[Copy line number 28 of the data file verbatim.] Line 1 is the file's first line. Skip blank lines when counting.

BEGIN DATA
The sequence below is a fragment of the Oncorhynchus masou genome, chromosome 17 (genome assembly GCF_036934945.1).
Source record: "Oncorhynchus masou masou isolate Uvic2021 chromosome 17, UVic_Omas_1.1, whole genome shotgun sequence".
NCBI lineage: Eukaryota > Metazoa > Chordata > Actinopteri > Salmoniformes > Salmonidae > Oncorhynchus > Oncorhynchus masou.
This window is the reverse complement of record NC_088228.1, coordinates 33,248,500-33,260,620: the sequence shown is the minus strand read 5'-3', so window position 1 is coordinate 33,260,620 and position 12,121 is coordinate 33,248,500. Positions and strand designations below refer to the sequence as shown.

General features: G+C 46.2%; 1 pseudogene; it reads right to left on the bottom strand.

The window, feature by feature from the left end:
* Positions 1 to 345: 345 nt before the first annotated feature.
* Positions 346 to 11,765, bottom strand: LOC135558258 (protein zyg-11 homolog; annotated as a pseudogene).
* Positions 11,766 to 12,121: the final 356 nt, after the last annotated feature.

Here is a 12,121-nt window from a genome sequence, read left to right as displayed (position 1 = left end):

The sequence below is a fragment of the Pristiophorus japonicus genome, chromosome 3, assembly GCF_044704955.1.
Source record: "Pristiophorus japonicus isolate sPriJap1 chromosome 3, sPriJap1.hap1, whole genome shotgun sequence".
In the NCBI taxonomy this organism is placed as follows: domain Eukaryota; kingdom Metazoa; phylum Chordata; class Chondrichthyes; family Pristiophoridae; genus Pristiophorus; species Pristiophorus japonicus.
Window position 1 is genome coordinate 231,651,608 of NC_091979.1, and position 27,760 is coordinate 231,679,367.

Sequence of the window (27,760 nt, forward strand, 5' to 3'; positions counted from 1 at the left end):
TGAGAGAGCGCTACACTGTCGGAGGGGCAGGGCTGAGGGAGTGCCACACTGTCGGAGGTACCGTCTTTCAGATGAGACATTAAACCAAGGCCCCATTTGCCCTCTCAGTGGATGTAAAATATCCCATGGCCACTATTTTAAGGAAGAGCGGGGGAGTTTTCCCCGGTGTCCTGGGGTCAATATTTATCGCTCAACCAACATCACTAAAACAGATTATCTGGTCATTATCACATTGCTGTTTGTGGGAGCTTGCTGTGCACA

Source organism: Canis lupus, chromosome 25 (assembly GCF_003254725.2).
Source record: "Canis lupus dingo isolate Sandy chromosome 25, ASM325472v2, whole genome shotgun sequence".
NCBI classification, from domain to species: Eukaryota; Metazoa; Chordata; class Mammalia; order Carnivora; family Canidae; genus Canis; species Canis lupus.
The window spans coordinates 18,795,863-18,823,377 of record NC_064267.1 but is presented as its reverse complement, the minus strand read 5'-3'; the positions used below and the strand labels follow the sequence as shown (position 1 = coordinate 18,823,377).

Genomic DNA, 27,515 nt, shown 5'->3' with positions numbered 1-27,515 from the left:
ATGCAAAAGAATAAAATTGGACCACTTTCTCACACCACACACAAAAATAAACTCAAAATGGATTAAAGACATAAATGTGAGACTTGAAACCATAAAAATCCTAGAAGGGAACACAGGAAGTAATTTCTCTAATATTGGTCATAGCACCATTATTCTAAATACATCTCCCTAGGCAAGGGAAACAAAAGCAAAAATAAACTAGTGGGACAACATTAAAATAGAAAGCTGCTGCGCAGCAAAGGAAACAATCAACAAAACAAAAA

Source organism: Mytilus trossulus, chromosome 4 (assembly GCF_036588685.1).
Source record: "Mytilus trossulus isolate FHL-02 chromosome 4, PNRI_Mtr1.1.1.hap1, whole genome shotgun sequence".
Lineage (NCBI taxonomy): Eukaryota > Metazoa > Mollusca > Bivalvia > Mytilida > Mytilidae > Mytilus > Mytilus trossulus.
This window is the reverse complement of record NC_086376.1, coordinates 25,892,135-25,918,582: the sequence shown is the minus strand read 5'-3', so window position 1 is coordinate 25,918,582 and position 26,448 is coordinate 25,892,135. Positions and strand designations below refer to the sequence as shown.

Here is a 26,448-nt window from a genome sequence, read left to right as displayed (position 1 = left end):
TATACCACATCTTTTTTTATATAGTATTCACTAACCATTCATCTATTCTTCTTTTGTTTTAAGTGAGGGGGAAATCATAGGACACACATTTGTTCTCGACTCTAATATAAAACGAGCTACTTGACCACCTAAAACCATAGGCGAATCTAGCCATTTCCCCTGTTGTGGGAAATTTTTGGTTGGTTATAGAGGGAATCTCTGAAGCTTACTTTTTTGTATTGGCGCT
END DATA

TATACCACATCTTTTTTTATATAGTATTCACTAACCATTCATCTATTCTTCTTTTGTTTTAAGTGAGGGGGAAATCATAGGACACACATTTGTTCTCGACTCTAATATAAAACGAGCTACTTGACCACCTAAAACCATAGGCGAATCTAGCCATTTCCCCTGTTGTGGGAAATTTTTGGTTGGTTATAGAGGGAATCTCTGAAGCTTACTTTTTTGTATTGGCGCT